A Wetlandkeepers course was held in Smithers on June 12-14 with our indoor classroom provided generously by the Bulkley Valley Rod and Gun Club. Fourteen participants had the opportunity to listen to guest speaker Jim Pojar, co-author of many of our province’s reference books and respected botanist, deliver a lecture on plant species found in a variety of wetlands types such as Shallow Waters, Marshes, Fens, Bogs, and Swamps . Both Jim and Rosamund Pojar, whom is also an author on several plant books and well respected naturalist, took the participants through a tour of Jolymore Bog, where they determined it was actually a rich complex of fens, forested fens, shallow water and marsh. Years ago, Jim surveyed the site with fellow researchers. He imparted that the fen was in an ancient lake that built up post glaciation with a depth of organic soils greater that are greater than 8 m in depth and organic material near the bottom dated to near 9000 years old. Along the way Jim and Rosamund Pojar
identified plants and birds while participants navigated through floating mats and a beaver dam. Once at the marsh site the group took soil samples and began classifying the wetland and plant communities. Rosamund had brought her dragonfly net in the hopes of catching some dragonflies for us, but the rain set in, so she shared her impressive collection instead.
Sunday began bright and early at 0700 at Then’s Marsh where Rosamund led the group in a birding activity: the group formed an impressive list of birds. Coordinator, Neil Fletcher, introduced the Marsh Bird Monitoring Protocal to the group. Next, the group took off to Tyhee Lake where they continued birding, identifying: ducks, loons, eagles, a young Bonaparte’s gull, and more. At Tyhee Lake picnic area Neil gave an brief presentation on invertebrates before the group headed back to the lake to catch their inverts. The group discovered a variety of snails, dragonfly larva, worms, predaceous diving beetles, and amphipods.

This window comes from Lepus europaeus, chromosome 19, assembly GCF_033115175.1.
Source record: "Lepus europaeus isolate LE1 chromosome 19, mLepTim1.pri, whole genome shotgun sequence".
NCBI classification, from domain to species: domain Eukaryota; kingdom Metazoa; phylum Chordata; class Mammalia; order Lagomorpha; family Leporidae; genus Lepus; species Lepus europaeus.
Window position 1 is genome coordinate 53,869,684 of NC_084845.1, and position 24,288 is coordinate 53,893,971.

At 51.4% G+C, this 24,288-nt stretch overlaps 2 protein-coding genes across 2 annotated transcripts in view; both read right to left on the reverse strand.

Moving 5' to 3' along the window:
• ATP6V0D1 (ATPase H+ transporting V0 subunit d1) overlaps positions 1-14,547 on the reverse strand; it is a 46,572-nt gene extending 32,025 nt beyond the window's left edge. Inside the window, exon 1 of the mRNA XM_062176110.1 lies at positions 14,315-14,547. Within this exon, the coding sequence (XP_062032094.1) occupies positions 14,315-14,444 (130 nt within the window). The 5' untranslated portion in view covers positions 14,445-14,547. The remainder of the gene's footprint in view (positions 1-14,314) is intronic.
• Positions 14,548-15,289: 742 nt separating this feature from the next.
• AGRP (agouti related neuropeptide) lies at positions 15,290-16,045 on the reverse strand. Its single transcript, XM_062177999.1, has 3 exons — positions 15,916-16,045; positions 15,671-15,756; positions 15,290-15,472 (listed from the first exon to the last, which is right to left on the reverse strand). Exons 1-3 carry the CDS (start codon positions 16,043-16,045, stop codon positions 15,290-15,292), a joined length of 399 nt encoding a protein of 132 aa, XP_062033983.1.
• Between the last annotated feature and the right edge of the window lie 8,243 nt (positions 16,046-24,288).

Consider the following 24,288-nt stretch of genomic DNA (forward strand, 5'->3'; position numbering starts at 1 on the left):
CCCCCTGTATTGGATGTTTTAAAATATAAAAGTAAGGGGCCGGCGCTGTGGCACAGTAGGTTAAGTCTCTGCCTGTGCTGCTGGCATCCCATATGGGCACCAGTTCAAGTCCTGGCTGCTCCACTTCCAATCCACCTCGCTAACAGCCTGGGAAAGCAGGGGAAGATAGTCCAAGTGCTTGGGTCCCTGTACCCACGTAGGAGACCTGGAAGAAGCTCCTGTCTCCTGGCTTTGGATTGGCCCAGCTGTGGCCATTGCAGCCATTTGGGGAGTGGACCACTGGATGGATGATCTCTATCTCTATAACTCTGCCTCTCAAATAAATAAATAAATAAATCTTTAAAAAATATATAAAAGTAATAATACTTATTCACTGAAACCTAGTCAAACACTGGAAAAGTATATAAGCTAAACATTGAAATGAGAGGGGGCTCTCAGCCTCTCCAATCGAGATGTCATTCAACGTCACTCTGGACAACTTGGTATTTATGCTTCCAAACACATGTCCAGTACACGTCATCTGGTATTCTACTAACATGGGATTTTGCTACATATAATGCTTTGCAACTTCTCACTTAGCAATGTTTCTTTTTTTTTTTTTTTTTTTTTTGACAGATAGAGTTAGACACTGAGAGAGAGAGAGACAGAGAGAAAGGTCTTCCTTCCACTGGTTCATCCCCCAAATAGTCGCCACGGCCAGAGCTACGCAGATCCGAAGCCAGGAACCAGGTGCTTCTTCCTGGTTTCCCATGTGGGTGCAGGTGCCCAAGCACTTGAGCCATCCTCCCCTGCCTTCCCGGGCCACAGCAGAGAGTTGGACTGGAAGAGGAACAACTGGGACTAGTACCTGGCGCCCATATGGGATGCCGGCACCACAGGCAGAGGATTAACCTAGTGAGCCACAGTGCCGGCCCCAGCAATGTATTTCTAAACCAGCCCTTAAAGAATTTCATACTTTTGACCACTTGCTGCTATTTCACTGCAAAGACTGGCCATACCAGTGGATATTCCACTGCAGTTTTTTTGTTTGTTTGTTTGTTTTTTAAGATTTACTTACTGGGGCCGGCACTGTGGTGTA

After all the morning activities and an early start, the group went off for coffee and lunch before arriving at Willowvale Wetland for the last section of the day: GPS work. The group worked together to map Willowvale Wetland, an attractive marsh, before returning to the classroom to have a discussion about future plans for the group. The suggestions included an interpretive signage at Willowvale Wetland, and working with communities to build backyard wetlands. The group was inspired to connect to the community. We cannot wait to hear about this group’s success in the future!
For the coverage in the Smithers’ Interior News see page 23 at http://issuu.com/blackpress/docs/i20150617045029243?mobile=true
Thank you to our Partners and Funders
One thought on “Star status biologists and stunning wetlands gather in Smithers, BC”
Sounds like you all had a great time. Our SWAMP program was a direct outgrowth of a similar training event. We are into our second year of wetland inventorying and have done over thirty sites. We are finding some remarkable species, i.e a mushroom that may be new to Canada. See our website http://slocanswamp.org/